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‘Horizon Zero Dawn’ Might Make You Actually Yearn for a Post-Post-Apocalyptic Earth

By: <a=href=”https://motherboard.vice.com/en_us/article/horizon-zero-dawn-might-make-you-actually-yearn-for-a-post-post-apocalyptic-earth”>Becky Ferreira

Apocalyptic themes have always played a major role in scifi and fantasy, but the flood of armageddon-related reveries in the 21st century is a whole different beast. We have become so acclimated to envisioning the collapse of civilization that many people are gearing up the possibility that it might really happen (see: preppers), and with the Doomsday clock inching ever closer to midnight, they may be onto something.

Maybe that’s why Horizon Zero Dawn, Guerrilla Games’ lush open world adventure, feels like such a breath of fresh air in this cluttered market of catastrophic imagings. Set for release on the PS4 on February 28, the game is set in a “post-post apocalyptic” Earth, as described by its creators, and follows a young huntress named Aloy as she searches for her origins in a matriarchal hunter-gatherer society. The vestiges of the techno-society that preceded the main story, presumably by millennia, live on in ruins of massive infrastructure projects, buried and forgotten, or pipelines sprawled in spider-like fashion across mountaintops.

Oh yeah, and also, there are the herds of marauding dinosaur-inspired robots left over from pre-apocalypse times. While not all of them are explicitly dinosaurian—indeed, there is a fantastic amount of robot biodiversity in this world—the game definitely leverages nascent paleontological obsessions to great effect in the game. There are many robot weirdos, with such inventive ways of killing and being killed, or eventually, tamed and ridden.

Image: Sony

Horizon Zero Dawn is not the only game to overlay a pastoral fantasy world with remnants of artificial intelligence from an ancient tech-centered culture (never forget the Dwemer, fellow Dragonborn). But the game does present a highly original vision, juxtaposing the historical richness of Aloy’s world, which seems loosely based on Iron Age pagan societies, with the futuristic imagery of the machines that she must frequently hunt and kill.

Tossing aside the bleak, dusty hellscape of an immediate post-fallout world, the Guerilla team builds a natural landscape that has mostly rebounded from the demands of human overpopulation. It kind of reminded me of the extraordinary biodiversity recovery observed at Chernobyl since the region’s population was forced to permanently evacuate 30 years ago. Catastrophic radiation pollution from that meltdown proved to be less damaging to the environment over the long term than sustained contact with our own species. Horizon Zero Dawn plays with those themes with its indigenous-inspired cultures that emphasize coexistence with nature and warn against the legacy left by the machines.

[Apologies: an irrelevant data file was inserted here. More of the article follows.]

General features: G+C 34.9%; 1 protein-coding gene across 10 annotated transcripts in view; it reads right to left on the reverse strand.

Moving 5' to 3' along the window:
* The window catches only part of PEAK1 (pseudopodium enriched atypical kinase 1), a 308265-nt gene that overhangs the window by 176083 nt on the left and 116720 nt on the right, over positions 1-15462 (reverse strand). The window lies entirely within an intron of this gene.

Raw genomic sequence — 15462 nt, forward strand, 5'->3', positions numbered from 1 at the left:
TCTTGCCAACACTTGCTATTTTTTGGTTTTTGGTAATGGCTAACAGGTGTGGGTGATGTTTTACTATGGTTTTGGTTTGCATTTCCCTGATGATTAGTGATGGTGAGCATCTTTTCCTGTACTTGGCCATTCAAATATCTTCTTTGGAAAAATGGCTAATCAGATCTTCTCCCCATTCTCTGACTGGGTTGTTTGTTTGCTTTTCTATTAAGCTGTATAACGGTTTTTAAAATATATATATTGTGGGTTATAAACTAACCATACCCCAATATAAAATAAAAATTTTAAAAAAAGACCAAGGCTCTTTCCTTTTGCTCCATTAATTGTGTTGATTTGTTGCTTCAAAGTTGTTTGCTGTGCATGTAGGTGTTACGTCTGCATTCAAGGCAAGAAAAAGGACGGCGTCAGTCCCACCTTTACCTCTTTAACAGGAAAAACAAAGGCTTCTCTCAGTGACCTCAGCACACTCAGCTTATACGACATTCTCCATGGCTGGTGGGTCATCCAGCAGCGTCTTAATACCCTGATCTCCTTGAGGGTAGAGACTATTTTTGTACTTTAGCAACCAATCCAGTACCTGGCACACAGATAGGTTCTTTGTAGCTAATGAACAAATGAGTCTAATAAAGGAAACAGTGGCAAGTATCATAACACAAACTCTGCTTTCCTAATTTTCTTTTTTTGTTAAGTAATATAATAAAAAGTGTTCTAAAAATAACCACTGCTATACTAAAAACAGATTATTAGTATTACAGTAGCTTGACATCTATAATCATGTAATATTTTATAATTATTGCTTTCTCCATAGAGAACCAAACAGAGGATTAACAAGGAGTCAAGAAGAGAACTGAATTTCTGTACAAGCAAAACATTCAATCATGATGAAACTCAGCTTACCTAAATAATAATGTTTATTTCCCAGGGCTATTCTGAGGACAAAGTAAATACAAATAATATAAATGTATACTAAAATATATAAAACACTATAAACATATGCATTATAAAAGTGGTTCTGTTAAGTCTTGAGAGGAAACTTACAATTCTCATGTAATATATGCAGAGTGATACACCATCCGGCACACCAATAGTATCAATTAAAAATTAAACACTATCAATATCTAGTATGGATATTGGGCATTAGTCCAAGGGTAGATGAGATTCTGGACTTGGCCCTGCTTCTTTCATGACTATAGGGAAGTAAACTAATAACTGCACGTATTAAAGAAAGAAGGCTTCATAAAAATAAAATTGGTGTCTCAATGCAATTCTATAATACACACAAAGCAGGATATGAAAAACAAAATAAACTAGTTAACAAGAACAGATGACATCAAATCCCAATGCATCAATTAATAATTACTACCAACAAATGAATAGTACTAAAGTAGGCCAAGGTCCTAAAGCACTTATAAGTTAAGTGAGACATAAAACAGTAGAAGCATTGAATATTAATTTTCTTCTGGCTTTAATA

Indeed, there is an interesting ecofeminist undercurrent to Horizon Zero Dawn. The first tribe you meet in the game are the Nora, who are run by a council of Matriarchs and worship an All-Mother fertility goddess. Their villages have maternal-centric names like Mother’s Cradle or Mother’s Heart. (Despite this female focus, men do not seem to be actively discriminated against in the broader Nora tribe, just excluded from high leadership positions.)

Interaction with machine dinosaurs is considered taboo for Nora, which highlights the ecofeminist idea that subjugation of women by patriarchal norms and destruction of nature by technological development are interlinked. It’s like the prophecy of Ellie Sattler in Jurassic Park came true: Man creates dinosaurs, dinosaurs eat man, woman inherits the Earth. In this case, the dinosaurs just happen to be fully robotic instead of weird froggy hybrids.

Following point, there is also a maternal slant to the central quest: Aloy is an outcast of the Nora tribe, a status that drives her to find her real mother with the blessing of her adoptive father, who dutifully teaches her how to take down machines like a champ. From the very beginnings of Horizon Zero Dawn, motherhood is placed on both a personal and cultural pedestal, and framed as being at odds with the machines.

I admittedly have no idea how this plotline ends up, having invested only about seven hours into the game (the creators estimate it will take most players around 30 hours to complete the central story). As with most open world games, I was also immediately distracted from the main quest by side errands performed for the never-ending parade of helpless individuals in this world. I am such a sucker for those guys.

Image: Sony

That said, I picked up some tantalizing clues about Aloy’s larger role in the world that hint at what may come. Early on, she finds a wearable chip of old-world technology that gives her powers similar to Batman’s detective mode—enhanced sensing and tracking abilities, for instance. This, combined with the fact that her name seems to be a play on “alloy,” suggests that her destiny may be as a bridge between the ecofeminist worldview of the future and the technometropolitan civilization of the past. Cool.

The game seems to cast the apocalypse as a natural part of the human experience on Earth, and suggests that a world without most of us would recover and prosper to some extent. Survivalism is part of the story, but it’s not the same dog-eat-dog atmosphere that similar fallout stories rely on to build tension and drama. Horizon Zero Dawn has something new to say about the post-Doomsday Earth, which is no small feat in a crowded apocalyptic market that seems to be careening uncomfortably close to reality.

Plus, robot dinosaurs. What more do you need than that?

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